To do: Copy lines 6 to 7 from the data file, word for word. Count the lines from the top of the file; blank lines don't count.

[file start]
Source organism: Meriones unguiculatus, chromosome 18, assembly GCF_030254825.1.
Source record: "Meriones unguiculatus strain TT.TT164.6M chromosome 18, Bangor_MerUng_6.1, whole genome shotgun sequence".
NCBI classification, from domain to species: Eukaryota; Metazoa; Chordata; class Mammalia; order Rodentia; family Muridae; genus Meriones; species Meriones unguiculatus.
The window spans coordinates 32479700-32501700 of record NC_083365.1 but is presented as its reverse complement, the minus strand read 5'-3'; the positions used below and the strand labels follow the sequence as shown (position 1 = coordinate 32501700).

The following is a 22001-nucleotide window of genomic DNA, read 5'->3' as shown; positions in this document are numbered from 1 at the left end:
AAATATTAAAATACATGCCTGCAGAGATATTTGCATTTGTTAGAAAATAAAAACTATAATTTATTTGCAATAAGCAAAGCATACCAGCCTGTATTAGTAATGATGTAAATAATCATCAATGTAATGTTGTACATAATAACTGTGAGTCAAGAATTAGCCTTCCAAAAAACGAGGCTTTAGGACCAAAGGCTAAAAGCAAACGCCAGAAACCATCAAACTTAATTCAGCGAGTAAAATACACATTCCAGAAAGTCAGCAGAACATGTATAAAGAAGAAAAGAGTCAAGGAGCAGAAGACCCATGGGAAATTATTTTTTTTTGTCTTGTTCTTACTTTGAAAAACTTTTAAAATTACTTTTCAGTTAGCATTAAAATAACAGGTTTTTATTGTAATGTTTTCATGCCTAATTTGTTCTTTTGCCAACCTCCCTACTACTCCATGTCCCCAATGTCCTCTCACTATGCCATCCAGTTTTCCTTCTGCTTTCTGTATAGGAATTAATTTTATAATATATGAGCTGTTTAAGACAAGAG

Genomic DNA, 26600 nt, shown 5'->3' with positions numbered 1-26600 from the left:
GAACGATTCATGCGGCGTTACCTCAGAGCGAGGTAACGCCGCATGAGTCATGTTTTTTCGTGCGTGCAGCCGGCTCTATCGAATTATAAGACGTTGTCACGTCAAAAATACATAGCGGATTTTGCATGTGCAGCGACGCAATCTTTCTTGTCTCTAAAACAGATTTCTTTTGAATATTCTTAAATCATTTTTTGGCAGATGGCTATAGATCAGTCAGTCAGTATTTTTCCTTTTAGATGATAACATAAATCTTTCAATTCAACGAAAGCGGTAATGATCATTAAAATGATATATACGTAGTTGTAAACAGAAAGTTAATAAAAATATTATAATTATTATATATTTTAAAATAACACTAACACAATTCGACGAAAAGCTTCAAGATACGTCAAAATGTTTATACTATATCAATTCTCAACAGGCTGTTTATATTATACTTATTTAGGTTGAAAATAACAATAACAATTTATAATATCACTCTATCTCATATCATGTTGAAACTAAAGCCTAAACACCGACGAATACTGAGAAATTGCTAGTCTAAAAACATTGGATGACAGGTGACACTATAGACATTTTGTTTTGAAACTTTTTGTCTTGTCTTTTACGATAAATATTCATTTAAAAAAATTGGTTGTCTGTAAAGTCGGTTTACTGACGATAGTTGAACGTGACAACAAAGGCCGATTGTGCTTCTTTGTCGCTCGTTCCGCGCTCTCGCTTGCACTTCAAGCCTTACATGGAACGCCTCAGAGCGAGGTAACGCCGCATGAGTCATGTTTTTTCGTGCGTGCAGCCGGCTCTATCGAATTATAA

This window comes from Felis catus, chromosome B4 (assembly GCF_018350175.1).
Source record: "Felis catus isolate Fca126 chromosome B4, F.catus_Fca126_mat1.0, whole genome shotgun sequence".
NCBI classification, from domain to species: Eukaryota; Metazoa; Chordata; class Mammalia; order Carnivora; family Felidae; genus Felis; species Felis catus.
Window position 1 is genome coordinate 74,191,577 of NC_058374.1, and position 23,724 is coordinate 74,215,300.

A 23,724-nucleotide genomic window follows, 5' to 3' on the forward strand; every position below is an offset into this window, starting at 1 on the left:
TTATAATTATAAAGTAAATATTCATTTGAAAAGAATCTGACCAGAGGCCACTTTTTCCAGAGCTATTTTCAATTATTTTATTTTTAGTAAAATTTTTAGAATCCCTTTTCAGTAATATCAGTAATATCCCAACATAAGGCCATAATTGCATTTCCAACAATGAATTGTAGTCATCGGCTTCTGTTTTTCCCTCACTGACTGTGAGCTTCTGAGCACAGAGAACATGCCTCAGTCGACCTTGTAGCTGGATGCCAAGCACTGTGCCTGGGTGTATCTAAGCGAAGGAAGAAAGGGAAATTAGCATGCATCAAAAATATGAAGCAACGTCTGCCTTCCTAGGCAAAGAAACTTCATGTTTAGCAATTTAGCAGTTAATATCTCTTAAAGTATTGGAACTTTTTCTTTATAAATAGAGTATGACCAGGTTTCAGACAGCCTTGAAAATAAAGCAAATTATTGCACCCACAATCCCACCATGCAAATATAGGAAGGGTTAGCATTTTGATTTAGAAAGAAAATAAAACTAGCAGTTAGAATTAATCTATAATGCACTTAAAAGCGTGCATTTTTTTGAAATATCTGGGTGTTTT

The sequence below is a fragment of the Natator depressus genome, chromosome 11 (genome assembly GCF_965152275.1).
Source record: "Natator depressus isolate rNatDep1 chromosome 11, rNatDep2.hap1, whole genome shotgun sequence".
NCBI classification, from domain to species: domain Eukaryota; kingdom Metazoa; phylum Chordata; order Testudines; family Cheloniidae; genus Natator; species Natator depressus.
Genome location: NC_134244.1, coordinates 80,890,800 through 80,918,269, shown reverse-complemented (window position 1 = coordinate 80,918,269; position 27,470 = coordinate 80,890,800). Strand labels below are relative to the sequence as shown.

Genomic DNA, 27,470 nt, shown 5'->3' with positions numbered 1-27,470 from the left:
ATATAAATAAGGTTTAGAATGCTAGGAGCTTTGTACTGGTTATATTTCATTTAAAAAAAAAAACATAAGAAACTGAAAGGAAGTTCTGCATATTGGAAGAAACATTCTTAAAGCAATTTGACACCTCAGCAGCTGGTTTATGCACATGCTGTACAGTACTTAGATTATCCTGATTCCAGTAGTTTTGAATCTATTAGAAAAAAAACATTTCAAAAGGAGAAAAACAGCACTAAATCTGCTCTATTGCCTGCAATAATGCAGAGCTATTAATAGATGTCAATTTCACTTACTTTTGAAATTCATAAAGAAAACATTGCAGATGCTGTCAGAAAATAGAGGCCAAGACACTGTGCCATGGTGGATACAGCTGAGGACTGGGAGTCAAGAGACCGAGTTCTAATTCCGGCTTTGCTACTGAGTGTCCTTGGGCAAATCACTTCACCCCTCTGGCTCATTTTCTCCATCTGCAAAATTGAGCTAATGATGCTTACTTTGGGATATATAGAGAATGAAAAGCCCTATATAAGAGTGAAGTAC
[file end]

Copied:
AAATATTAAAATACATGCCTGCAGAGATATTTGCATTTGTTAGAAAATAAAAACTATAATTTATTTGCAATAAGCAAAGCATACCAGCCTGTATTAGTAATGATGTAAATAATCATCAATGTAATGTTGTACATAATAACTGTGAGTCAAGAATTAGCCTTCCAAAAAACGAGGCTTTAGGACCAAAGGCTAAAAGCAAACGCCAGAAACCATCAAACTTAATTCAGCGAGTAAAATACACATTCCAGAAAGTCAGCAGAACATGTATAAAGAAGAAAAGAGTCAAGGAGCAGAAGACCCATGGGAAATTATTTTTTTTTGTCTTGTTCTTACTTTGAAAAACTTTTAAAATTACTTTTCAGTTAGCATTAAAATAACAGGTTTTTATTGTAATGTTTTCATGCCTAATTTGTTCTTTTGCCAACCTCCCTACTACTCCATGTCCCCAATGTCCTCTCACTATGCCATCCAGTTTTCCTTCTGCTTTCTGTATAGGAATTAATTTTATAATATATGAGCTGTTTAAGACAAGAG

Genomic DNA, 26600 nt, shown 5'->3' with positions numbered 1-26600 from the left: